In addition to providing top-notch treatment options for its members, the Air Force also wants to ensure that the recovery process is successful for a person freed from addiction. This includes the education and implementation of:

  • Strategies for abstinence from a substance
  • Coping skills
  • Establishing goals for a SA-free lifestyle
  • Individualized aftercare programs lasting between six months and one year
  • Open communication with commander and supervisors regarding recovery

Support Team

In order to ensure optimum success of its members during both the treatment and recovery process, the Air Force directs supervisors to stay in daily communication with members who have dealt with addiction.

As a member receives treatment, he or she will have a personalized treatment team (TT) providing ongoing encouragement, monitoring, and support. The Air Force believes that such support is vital in helping a member break free from the negative cycle of addiction.

In addition to this framework of support, families of personnel recovering from drug or alcohol abuse are welcome to attend counseling and other meetings. Family members are contacted and kept in-the-know so as to give them an opportunity for involvement during each step of the rehabilitation journey.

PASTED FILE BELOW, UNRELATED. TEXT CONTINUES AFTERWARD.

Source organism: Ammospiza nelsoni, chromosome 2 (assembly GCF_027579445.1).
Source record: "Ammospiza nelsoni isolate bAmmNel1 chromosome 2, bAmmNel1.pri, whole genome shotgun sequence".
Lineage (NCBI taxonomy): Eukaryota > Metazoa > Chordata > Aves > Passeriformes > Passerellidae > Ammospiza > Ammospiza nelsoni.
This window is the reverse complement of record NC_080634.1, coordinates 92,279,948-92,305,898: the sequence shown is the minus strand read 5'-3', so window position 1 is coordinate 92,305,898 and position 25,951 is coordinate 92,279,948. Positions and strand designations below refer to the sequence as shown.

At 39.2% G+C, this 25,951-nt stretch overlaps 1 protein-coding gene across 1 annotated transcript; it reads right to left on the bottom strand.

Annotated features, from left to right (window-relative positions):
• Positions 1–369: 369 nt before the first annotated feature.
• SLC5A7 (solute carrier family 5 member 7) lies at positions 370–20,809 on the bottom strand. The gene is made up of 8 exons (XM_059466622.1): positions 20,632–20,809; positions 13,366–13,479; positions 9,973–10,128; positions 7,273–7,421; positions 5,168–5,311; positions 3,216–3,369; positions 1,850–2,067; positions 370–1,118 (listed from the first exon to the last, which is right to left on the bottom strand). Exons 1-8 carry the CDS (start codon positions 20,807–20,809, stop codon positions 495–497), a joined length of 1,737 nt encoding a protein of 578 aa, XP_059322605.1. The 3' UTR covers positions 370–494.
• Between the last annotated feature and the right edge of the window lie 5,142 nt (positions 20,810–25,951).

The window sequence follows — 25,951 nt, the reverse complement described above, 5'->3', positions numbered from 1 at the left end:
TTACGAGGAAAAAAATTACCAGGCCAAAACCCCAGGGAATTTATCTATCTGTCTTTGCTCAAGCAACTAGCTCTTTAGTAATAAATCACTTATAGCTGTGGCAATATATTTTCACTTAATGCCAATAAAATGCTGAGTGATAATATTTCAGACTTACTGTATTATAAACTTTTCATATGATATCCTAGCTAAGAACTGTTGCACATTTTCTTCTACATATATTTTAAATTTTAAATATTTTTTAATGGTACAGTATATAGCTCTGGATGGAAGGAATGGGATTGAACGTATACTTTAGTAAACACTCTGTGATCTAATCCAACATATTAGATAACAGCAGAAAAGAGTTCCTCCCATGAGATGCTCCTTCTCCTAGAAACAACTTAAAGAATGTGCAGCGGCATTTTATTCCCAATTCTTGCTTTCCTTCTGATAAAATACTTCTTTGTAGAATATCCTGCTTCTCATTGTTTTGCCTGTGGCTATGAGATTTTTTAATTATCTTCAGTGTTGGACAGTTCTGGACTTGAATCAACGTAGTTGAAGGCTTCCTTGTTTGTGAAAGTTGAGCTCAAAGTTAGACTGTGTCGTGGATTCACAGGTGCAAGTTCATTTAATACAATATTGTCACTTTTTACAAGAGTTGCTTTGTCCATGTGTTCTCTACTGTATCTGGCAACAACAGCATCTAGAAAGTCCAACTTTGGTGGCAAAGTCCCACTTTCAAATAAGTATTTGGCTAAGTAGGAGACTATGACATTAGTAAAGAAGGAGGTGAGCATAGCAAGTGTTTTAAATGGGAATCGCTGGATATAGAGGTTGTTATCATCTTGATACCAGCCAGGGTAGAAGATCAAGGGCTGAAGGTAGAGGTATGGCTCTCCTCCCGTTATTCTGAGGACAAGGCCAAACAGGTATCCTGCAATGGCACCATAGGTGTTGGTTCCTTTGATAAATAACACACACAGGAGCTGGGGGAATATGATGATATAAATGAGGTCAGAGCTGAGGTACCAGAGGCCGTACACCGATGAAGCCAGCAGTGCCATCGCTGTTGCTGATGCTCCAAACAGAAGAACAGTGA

Signs And Symptoms Of Substance Abuse

Symptoms of drug abuse or drinking too much alcohol can be identified, and may include some of the following:

  • Deteriorating duty performance
  • Unexplained or frequent absences
  • Regular errors in judgment
  • Irresponsibility in actions
  • Increased drinking
  • Memory loss
  • Morning drinking
  • Frequent hangovers
  • Health problems
  • Violent or uncontrollable behavior
  • Depression
  • Mood swings
  • States of denial or dishonesty
  • Failed attempts to stop or cut down

Coming Forward About A Problem

If you are dealing with addiction and are in the Air Force, it is beneficial for you to voluntarily come forward. In fact, it is the best choice you could make in this scenario.

If an Air Force member admits that he or she might have a substance abuse problem, including dependency on alcohol, that person will be granted limited protection as long as he or she is willing to receive appropriate treatment. A potential problem can be addressed with a unit commander, first sergeant, substance abuse counselor, or military medical professional.

Seeking help and being honest is encouraged. However, this protection does not apply if a member has previously been in trouble for drug or alcohol use in the Air Force.

Taking Action

Everyone has a different story and is dealing with astronomical challenges when facing a problem with drug or alcohol use. No matter your situation, it is important to get help.

Making the right decision for your life in order to get clean and be free from the burden of substance abuse is essential. To find out more information about the treatment you can receive as an Air Force member, contact us at RehabCenter.net today.